I absolutely love that you can alternate colors in the warp and the weft and make a pattern - hounds tooth in this case. I used my Schacht rigid heddle for this, so it's a plain weave but it has inspired me to warp my Schacht 4-shaft and make one in a twill. The yarn is Lana Grossa, which I purchased in the Müller drug store. Well, not actually a "drug" store since they don't dispense drugs there, but it's like a U.S. drug store without the pharmacy: perfume, makeup, personal products, homeopathic remedies, some organic foods, candy, stationery (pens, pencils, notebooks, etc), toys, household goods...and yarn.

Specifically, the yarn is Lana Grossa Meilenweit. It's 80% wool, 20 % polyester. I used 4 balls (2 of each color) with some leftover


I started another weaving project:



This one is also woven on the rigid heddle - no I did not get the 4-shaft warped...yet. The yarn is Drops 100% Alpaca. My goal for this is a softer scarf (and a colorful one!) but the alpaca may not have been the best choice for a warp yarn. I've had one occasion where one ply got cut by the heddle, and I didn't notice it until the loose ply got backed up behind the heddle, leaving one thin warp yarn. I was able to wrap the loose ply around the other one and carefully continued to weave. Fortunately this won't be a long scarf, but it's a lesson learned about using a soft yarn that doesn't stand up to abrasion in the warp. I kind of knew this already from reading weaving books, but I threw caution the wind on this project. I'm also gambling on having enough yarn left. I only had one ball of each color (orange, brown, and gray) so I purposely designed this plaid to use all three colors evenly between warp and weft. We'll see if my calculations were correct!


I finished sewing a top:




The pattern is New Look 6150, although I used the pattern from the Meine Nähmode magazine, a German magazine that republishes Simplicity and New Look patterns.

 

The fabric is a rayon knit, purchased locally. I was hoping to make a casual type top but the fabric is thinner and has more drape than I envisioned in my head. I see wearing this top under a suit jacket, though I don't have the occasion to wear suits right now.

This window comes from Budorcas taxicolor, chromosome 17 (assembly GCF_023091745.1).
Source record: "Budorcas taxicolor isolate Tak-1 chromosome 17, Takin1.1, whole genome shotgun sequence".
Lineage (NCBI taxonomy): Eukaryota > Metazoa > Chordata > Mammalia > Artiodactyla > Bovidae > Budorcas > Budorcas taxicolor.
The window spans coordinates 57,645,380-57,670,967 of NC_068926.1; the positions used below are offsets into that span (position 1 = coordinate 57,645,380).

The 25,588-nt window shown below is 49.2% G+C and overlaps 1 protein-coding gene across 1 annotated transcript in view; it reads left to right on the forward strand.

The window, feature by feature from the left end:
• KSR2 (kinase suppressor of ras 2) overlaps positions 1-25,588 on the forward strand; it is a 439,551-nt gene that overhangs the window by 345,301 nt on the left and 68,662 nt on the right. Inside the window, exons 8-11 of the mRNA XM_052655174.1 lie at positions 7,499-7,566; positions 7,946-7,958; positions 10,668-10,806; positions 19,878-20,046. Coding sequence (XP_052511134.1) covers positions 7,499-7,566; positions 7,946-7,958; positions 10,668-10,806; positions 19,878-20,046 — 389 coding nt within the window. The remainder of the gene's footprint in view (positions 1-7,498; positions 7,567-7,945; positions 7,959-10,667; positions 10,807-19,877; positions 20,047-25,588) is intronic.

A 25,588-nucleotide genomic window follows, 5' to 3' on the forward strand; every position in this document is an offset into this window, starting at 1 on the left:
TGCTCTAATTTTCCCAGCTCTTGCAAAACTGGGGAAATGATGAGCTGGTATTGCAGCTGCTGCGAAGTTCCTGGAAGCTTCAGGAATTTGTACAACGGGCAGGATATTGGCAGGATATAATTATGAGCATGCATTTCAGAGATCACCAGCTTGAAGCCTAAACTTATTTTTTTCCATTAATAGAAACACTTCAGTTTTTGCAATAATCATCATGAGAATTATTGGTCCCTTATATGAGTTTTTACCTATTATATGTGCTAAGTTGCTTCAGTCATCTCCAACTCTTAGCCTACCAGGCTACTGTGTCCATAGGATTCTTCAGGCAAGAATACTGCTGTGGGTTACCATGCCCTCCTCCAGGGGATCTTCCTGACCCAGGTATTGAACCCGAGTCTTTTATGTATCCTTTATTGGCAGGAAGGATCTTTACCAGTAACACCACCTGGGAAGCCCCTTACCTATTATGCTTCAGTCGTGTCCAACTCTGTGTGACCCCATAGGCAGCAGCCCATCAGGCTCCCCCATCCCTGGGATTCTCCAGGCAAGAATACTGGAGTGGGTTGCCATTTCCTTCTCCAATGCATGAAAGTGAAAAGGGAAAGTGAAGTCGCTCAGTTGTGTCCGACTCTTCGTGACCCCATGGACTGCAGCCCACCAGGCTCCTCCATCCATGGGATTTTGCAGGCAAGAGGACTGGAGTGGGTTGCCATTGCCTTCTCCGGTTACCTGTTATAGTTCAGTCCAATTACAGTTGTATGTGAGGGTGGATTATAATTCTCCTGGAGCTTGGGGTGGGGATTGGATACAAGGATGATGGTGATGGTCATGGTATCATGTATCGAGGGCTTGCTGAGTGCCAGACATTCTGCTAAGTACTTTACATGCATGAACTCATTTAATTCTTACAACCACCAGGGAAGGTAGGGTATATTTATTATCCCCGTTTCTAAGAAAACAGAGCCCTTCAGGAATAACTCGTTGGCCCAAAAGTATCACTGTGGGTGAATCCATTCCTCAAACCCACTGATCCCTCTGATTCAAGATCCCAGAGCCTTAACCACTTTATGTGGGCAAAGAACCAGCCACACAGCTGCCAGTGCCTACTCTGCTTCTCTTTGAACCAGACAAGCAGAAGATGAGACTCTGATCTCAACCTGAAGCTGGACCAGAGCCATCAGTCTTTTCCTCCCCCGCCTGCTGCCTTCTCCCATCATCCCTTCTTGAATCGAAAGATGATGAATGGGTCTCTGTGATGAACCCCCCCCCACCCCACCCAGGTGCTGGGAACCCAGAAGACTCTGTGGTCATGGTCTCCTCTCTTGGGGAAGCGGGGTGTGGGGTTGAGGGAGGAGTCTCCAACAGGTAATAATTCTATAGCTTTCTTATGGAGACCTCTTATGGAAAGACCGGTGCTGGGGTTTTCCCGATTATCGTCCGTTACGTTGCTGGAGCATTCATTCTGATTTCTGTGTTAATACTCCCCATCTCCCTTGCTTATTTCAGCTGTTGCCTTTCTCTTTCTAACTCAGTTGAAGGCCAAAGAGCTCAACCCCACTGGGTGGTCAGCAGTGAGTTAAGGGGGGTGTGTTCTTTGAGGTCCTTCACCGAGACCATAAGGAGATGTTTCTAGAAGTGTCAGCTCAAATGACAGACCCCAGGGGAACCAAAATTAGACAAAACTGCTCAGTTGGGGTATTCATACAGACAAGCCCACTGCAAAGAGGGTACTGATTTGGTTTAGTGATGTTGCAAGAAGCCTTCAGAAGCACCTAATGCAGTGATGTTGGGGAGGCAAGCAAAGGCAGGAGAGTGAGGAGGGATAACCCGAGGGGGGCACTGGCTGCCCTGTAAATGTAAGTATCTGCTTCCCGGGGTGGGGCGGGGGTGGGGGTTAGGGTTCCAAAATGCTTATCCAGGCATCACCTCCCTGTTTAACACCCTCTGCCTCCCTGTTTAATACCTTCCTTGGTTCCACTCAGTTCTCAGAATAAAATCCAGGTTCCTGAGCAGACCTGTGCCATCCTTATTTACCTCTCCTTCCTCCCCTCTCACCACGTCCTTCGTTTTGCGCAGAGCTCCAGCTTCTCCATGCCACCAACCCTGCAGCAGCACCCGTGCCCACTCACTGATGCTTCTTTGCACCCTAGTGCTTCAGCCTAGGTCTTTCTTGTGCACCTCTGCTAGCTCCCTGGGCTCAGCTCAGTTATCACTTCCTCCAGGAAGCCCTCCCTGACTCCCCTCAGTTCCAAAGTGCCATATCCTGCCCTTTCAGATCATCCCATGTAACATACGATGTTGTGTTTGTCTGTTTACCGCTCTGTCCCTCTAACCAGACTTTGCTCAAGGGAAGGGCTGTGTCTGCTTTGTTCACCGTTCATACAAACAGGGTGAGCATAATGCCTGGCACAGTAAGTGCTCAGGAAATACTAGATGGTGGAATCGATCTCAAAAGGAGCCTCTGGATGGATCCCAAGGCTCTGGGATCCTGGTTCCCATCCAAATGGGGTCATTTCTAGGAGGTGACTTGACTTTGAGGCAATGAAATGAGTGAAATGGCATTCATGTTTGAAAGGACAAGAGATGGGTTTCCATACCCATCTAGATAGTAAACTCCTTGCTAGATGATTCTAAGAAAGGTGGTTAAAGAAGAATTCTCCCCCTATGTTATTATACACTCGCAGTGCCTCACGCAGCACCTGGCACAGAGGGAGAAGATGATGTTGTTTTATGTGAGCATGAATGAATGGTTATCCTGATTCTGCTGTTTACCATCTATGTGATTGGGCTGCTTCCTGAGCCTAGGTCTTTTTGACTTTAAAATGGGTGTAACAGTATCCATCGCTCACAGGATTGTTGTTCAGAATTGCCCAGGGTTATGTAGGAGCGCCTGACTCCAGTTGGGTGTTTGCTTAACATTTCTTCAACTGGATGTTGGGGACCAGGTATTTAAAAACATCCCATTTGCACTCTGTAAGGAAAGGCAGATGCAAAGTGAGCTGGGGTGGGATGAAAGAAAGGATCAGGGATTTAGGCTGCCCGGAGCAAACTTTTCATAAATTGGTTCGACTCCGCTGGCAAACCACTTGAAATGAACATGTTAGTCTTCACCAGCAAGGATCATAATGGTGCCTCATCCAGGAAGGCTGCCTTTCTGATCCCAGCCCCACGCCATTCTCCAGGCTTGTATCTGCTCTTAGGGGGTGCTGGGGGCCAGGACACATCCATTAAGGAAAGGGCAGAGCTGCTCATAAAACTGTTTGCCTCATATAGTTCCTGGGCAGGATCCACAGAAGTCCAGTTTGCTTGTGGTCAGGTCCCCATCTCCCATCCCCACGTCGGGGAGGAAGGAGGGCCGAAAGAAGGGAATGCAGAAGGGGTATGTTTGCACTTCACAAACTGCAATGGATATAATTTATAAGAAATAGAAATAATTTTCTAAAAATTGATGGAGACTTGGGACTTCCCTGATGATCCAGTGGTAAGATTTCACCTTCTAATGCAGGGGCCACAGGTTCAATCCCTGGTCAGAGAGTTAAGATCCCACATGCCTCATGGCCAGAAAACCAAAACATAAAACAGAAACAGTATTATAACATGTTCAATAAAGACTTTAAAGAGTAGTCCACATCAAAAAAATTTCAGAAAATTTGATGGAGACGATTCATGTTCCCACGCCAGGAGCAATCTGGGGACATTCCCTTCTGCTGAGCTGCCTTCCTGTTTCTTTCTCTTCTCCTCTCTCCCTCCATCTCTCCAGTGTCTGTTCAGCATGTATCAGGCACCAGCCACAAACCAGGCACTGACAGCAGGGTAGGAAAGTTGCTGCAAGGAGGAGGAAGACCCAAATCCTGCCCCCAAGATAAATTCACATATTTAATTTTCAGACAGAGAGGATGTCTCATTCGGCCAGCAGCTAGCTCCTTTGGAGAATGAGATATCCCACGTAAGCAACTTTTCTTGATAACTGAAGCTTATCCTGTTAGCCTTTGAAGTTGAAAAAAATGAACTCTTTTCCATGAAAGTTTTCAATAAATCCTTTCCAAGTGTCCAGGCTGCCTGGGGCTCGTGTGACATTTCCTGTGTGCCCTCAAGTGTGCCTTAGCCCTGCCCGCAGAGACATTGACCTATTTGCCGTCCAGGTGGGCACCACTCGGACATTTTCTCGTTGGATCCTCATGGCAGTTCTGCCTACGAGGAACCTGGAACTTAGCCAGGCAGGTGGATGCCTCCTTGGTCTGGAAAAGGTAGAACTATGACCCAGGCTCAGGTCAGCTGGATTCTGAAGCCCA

The top was fairly easy to sew. I had some difficulty understanding the German instructions for the collar but fortunately Pattern Review came to the rescue. I wasn't the first person to have difficulty...even in English. If you're sewing the same pattern, or one similar, here is a link to a discussion on how to sew the collar.


And finally, I started a new sewing project. I'm making this jacket from the August 2011 Burda Style magazine:



I've gotten as far as tracing the pattern, which you know is not a  small task if you've ever used the Burda magazine patterns.



* I was not compensated in any way to pitch the fringe twister or the online store; however, I do like the items I have bought from them and think they have very good prices.

Friday, October 17, 2014

The fabric market was in town!

In our city have a fruit/vegetable/flower market three times a week and an antique market once a week and twice a year there is a fabric market. I went to it last spring with my mom (here's my post about it). I saw an advertisement that they'd be back today, so I've had this date firmly planted in my mind for a while now. Every time I "found" myself in a fabric store I reminded myself that the fabric market was coming and to wait. The day finally came, it's rainy, and I have a cold, but I went anyway. I'm not sure that cold medicine and fabric market shopping go together very well though. I couldn't make any decisions, and the crowds were bugging me (yes there were crowds of fabric shoppers!). I wanted to buy everything...or nothing because I haven't a lot of room for a fabric stash, and I do have a fabric stash. I wanted to buy really nice fabric, because there was a lot of nice stuff available, but I didn't want to spend a lot of money. There were bargains but not a lot of those fabrics where ones I could justify buying without a plan for using it. Eventually I did buy fabric and somehow even managed to make some "capsule" choices despite my brain-on-cold-medicine. Here's my haul:



Going clockwise from the upper left:

  • fleece with embroidered designs - I regretted this purchase shortly afterward (I blame the cold) but it was relatively inexpensive, and I will use it for a jacket or something
  • gray sweatshirt fabric to hopefully pair with some other fabric to make a "designer" sweatshirt before the fad is gone
  • black faux leather to use for trims and embellishments - maybe for that designer sweatshirt
  • gray capsule - from left to right: printed jersey for a top, solid bottom weight for pants, solid jersey for a top
  • zippers
  • serger needles
  • the green/blue is overdyed denim to make a skirt
  • indigo dyed denim for a skirt or jacket
  • brown/gold capsule - from left to right: wool/silk knit for a skirt, solid bottom weight with stretch for pants (I'm thinking Vogue 1378), rayon woven for a blouse
  • the big snaps are for a jacket that's on my to-do list
  • 8 cones of serger thread (for 15 Euro - about $19). Serger thread is pricey here and colors limited. Rather than buy 3-4 spools of colors, I buy 1 and use the EZ Winder.